Mobile Business Intelligence Presentation Portugal 2013

I gave this presentation at SQLSaturday event in Portugal during March 2013.  Thanks to the organisers for taking such good care of me during my visit.

As I discussed during the session, there were three main strands of mobilising Microsoft technology:

– use third party products such as PivotStream to free your PowerPivots
– use cloud computing e.g. Azure
– use SharePoint

These options will not suit everyone but it might help somebody to decide which path is the right one for them. I look forward to your commentary and feedback.

Be the difference: the Adria Richards situation

Here’s a summary of my thoughts on the Adria Richards situation, as a female in tech. For those of you who aren’t on Twitter, here is a summary:

  • Adria Richards was an attendee at PyCon. Richards overheard a conversation by two men, which included a number of technical terms, which Richards took to infer some innuendo.
  • Richards posted their picture on Twitter to her thousands of followers whilst asking Pycon to remedy the situation.
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  • Richards was then subjected to a lot of twitter support; but also the subject of a great deal of vitriol. Most of it is too disgusting to repeat here, but I got some of it a whilst back when I complained about the experiences of girl gamers over Twitter. Trust me, it isn’t nice.
  • Richards, and one of the developers in the photo above, got fired.

So, as a female in tech, here are my thoughts:

  • The guys were mildly in the wrong for their initial comments.
  •  Richards was mildly in the wrong for the over-reaction. 
  •  Absolutely wrong – not mildly – is the sad fact that Richards has received a huge amount of revenge via social media. Vitriolic commentary about rape, being killed, and even tweets showing pictures of decapitation and so on and so on. The kind of vile stuff you see on the Internet. However, if you use social media, you need to recognise that it may not always like you and this is a consequence that nobody could have foreseen.
Richards has the right to be offended; absolutely. I personally would have been dismissive of such juvenile commentary, and perhaps rolled my eyes at them.  I don’t think either party could have foreseen the circumstances.  Richards and the developer fired, for example, and the internet furore and backlash that has ensued. 
In my opinion, the ‘dongle’ jokes were juvenile and silly, and they were thoughtless. However I do think that Richards should have had a quiet word with them, either immediately or at a later point. A simple ‘Guys, I’m not comfortable with that…. can you keep that until later?’ would probably have sufficed. This would have been a mature, simple route for anybody; male or female. If she didn’t feel comfortable doing that, then she could have asked others sitting around her for their thoughts and opinions. A simple sentence, signifying maturity, would have permitted the guys to apologise and amend their behaviour; if they didn’t, then she’d have a clearer case for justifying her Twitter response and ‘outing’ of these developers.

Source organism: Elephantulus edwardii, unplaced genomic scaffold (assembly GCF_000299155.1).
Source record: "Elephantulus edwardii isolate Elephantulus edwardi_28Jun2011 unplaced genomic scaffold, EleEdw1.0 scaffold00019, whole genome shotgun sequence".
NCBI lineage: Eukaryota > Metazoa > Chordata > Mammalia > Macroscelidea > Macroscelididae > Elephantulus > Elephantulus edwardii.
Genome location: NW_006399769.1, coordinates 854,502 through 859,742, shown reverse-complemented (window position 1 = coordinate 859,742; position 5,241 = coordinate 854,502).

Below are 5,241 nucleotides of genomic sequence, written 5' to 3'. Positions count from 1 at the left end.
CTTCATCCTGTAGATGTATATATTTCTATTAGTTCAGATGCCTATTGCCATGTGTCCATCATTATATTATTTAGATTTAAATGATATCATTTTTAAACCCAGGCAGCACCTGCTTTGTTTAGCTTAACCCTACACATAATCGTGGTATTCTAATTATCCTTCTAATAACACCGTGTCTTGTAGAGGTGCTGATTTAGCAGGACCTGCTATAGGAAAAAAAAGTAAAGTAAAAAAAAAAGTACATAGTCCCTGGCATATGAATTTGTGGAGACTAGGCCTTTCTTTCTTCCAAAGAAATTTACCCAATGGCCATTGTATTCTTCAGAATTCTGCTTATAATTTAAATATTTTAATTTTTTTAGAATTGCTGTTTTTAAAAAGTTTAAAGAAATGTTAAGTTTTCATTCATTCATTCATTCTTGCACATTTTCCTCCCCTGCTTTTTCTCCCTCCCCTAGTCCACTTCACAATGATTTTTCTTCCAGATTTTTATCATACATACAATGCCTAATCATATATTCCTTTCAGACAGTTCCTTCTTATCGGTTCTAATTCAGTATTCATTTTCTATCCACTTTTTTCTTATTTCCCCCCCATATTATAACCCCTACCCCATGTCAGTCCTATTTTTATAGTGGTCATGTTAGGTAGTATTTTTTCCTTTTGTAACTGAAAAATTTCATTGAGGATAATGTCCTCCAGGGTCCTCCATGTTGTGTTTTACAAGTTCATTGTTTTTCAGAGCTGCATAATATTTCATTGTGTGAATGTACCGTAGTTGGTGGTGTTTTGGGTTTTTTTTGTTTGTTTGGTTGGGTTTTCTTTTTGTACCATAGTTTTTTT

Why it is difficult for me personally:

  • I think that the initial over-reaction has a ‘halo’ effect; I don’t want ‘men in tech’ to think that we are all Richards in disguise. I don’t want to be treated differently because I’m female. I want to be treated the same. I don’t want guys to feel that they are treading on eggshells around me. I can carry out my professional work much more easily when people get past the ‘girl’ thing. 
  • This whole, sorry, wrong situation is a setback for everyone; men and women in tech. For example, I am worried that it may scare companies from hiring women, thinking that we will go off on some Twitter strop at the slightest provocation. That’s exactly the sort of situation that we do not want. I want to be seen as a professional; someone you’d hire and trust to deliver a good job, not someone you’d be afraid to interact with in case of a Twitter furore.

How do you get a balance, then? I do think that people should behave professionally; my code is to behave as if the CEO was sat next to you. Would you swear? Make juvenile jokes? Probably not. I’d expect the same professionalism from others, regardless of their sex.  Incidentally, the developer in question has made an apology, and it would be nice if it was accepted graciously. 
People need to wake up and realise that we are in tech, not saving babies or curing cancer, and apply our energies and brains to things that will really change the world. Like behaving as if we are adults. Like giving women the same opportunities as men. Like the risks to young women in various parts of the world, when they try to get an education – think of Malala, for example, at school near me. Like us women not shooting ourselves in the foot. Like trying to find the ‘mature’ route to set an example to the ‘brogrammers’ who are in the majority in our industry.
I really hope that this situation resolves itself as well as possible, for the developers and for Richards herself. That we all mature because of this situation.

Be the difference.

Everything as a Service, whether you know it or not!

I’ve reposted this infographic from the Engine Yard. I often give presentations where I can see that there is some resistance to cloud. This resistance has a variety of roots, and here are some common themes that I encounter:

  • my boss will never put anything in the cloud
  • our data is too sensitive to put into the cloud
  • we can’t work out how much it will cost in advance

With respect to the first item, this is a trust issue. It is like a vicious cycle; they don’t try, so they don’t trust, so they don’t try…. and so on. However, people use the cloud all the time. They might not know that it’s the cloud, but it is there!